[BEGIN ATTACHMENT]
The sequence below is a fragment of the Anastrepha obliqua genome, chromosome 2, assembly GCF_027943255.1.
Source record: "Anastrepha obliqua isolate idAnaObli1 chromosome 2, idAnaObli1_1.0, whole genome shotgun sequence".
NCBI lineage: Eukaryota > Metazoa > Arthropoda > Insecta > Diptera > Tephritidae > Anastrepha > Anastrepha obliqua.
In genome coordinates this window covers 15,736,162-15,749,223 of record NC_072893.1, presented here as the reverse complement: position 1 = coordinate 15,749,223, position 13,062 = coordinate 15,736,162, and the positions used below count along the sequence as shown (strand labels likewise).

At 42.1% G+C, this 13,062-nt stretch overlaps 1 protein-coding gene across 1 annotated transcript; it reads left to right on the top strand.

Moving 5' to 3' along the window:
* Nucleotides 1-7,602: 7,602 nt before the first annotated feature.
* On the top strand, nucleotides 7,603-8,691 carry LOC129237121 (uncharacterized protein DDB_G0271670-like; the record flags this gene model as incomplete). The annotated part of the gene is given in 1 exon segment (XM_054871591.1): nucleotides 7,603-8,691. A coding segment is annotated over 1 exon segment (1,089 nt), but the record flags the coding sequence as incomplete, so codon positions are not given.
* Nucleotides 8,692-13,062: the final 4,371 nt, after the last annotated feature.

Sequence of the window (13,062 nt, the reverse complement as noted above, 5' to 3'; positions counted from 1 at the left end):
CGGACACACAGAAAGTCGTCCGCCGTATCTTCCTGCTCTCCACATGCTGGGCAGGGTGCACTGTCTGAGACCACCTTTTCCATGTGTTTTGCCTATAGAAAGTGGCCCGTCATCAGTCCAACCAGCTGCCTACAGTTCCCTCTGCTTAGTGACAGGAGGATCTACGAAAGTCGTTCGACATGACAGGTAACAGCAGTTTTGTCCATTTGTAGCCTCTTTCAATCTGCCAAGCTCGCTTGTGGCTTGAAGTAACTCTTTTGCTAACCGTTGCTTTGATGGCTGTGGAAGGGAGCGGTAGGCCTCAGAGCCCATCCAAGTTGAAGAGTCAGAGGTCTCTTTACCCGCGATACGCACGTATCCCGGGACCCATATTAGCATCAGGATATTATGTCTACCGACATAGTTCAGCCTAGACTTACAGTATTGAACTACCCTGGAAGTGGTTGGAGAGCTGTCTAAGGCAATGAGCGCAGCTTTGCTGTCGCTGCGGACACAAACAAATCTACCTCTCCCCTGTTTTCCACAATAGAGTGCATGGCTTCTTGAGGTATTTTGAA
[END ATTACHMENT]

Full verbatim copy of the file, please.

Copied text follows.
The sequence below is a fragment of the Anastrepha obliqua genome, chromosome 2, assembly GCF_027943255.1.
Source record: "Anastrepha obliqua isolate idAnaObli1 chromosome 2, idAnaObli1_1.0, whole genome shotgun sequence".
NCBI lineage: Eukaryota > Metazoa > Arthropoda > Insecta > Diptera > Tephritidae > Anastrepha > Anastrepha obliqua.
In genome coordinates this window covers 15,736,162-15,749,223 of record NC_072893.1, presented here as the reverse complement: position 1 = coordinate 15,749,223, position 13,062 = coordinate 15,736,162, and the positions used below count along the sequence as shown (strand labels likewise).

At 42.1% G+C, this 13,062-nt stretch overlaps 1 protein-coding gene across 1 annotated transcript; it reads left to right on the top strand.

Moving 5' to 3' along the window:
* Nucleotides 1-7,602: 7,602 nt before the first annotated feature.
* On the top strand, nucleotides 7,603-8,691 carry LOC129237121 (uncharacterized protein DDB_G0271670-like; the record flags this gene model as incomplete). The annotated part of the gene is given in 1 exon segment (XM_054871591.1): nucleotides 7,603-8,691. A coding segment is annotated over 1 exon segment (1,089 nt), but the record flags the coding sequence as incomplete, so codon positions are not given.
* Nucleotides 8,692-13,062: the final 4,371 nt, after the last annotated feature.

Sequence of the window (13,062 nt, the reverse complement as noted above, 5' to 3'; positions counted from 1 at the left end):
CGGACACACAGAAAGTCGTCCGCCGTATCTTCCTGCTCTCCACATGCTGGGCAGGGTGCACTGTCTGAGACCACCTTTTCCATGTGTTTTGCCTATAGAAAGTGGCCCGTCATCAGTCCAACCAGCTGCCTACAGTTCCCTCTGCTTAGTGACAGGAGGATCTACGAAAGTCGTTCGACATGACAGGTAACAGCAGTTTTGTCCATTTGTAGCCTCTTTCAATCTGCCAAGCTCGCTTGTGGCTTGAAGTAACTCTTTTGCTAACCGTTGCTTTGATGGCTGTGGAAGGGAGCGGTAGGCCTCAGAGCCCATCCAAGTTGAAGAGTCAGAGGTCTCTTTACCCGCGATACGCACGTATCCCGGGACCCATATTAGCATCAGGATATTATGTCTACCGACATAGTTCAGCCTAGACTTACAGTATTGAACTACCCTGGAAGTGGTTGGAGAGCTGTCTAAGGCAATGAGCGCAGCTTTGCTGTCGCTGCGGACACAAACAAATCTACCTCTCCCCTGTTTTCCACAATAGAGTGCATGGCTTCTTGAGGTATTTTGAA